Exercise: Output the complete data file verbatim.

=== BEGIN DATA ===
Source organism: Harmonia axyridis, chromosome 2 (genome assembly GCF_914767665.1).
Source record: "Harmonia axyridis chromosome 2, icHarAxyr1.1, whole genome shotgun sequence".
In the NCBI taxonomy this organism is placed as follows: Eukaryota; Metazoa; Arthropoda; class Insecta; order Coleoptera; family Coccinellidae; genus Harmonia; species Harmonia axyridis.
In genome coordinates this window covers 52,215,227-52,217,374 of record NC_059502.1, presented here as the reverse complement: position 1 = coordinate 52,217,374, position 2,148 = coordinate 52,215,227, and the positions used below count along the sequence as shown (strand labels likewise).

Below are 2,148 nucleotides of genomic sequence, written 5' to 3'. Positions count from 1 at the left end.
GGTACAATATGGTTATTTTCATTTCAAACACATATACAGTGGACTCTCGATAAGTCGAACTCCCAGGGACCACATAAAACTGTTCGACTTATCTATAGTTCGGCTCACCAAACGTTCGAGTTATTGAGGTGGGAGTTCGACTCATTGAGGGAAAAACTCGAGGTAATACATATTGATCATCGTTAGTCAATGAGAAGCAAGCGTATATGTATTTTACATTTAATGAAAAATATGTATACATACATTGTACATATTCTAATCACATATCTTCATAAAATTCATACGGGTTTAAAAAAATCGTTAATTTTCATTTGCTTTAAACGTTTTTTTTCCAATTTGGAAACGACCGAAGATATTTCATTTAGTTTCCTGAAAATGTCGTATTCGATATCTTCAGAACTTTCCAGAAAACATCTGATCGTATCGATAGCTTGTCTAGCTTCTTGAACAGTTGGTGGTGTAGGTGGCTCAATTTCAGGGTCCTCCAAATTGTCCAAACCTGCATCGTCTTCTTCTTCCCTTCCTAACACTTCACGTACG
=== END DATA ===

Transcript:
Source organism: Harmonia axyridis, chromosome 2 (genome assembly GCF_914767665.1).
Source record: "Harmonia axyridis chromosome 2, icHarAxyr1.1, whole genome shotgun sequence".
In the NCBI taxonomy this organism is placed as follows: Eukaryota; Metazoa; Arthropoda; class Insecta; order Coleoptera; family Coccinellidae; genus Harmonia; species Harmonia axyridis.
In genome coordinates this window covers 52,215,227-52,217,374 of record NC_059502.1, presented here as the reverse complement: position 1 = coordinate 52,217,374, position 2,148 = coordinate 52,215,227, and the positions used below count along the sequence as shown (strand labels likewise).

Below are 2,148 nucleotides of genomic sequence, written 5' to 3'. Positions count from 1 at the left end.
GGTACAATATGGTTATTTTCATTTCAAACACATATACAGTGGACTCTCGATAAGTCGAACTCCCAGGGACCACATAAAACTGTTCGACTTATCTATAGTTCGGCTCACCAAACGTTCGAGTTATTGAGGTGGGAGTTCGACTCATTGAGGGAAAAACTCGAGGTAATACATATTGATCATCGTTAGTCAATGAGAAGCAAGCGTATATGTATTTTACATTTAATGAAAAATATGTATACATACATTGTACATATTCTAATCACATATCTTCATAAAATTCATACGGGTTTAAAAAAATCGTTAATTTTCATTTGCTTTAAACGTTTTTTTTCCAATTTGGAAACGACCGAAGATATTTCATTTAGTTTCCTGAAAATGTCGTATTCGATATCTTCAGAACTTTCCAGAAAACATCTGATCGTATCGATAGCTTGTCTAGCTTCTTGAACAGTTGGTGGTGTAGGTGGCTCAATTTCAGGGTCCTCCAAATTGTCCAAACCTGCATCGTCTTCTTCTTCCCTTCCTAACACTTCACGTACG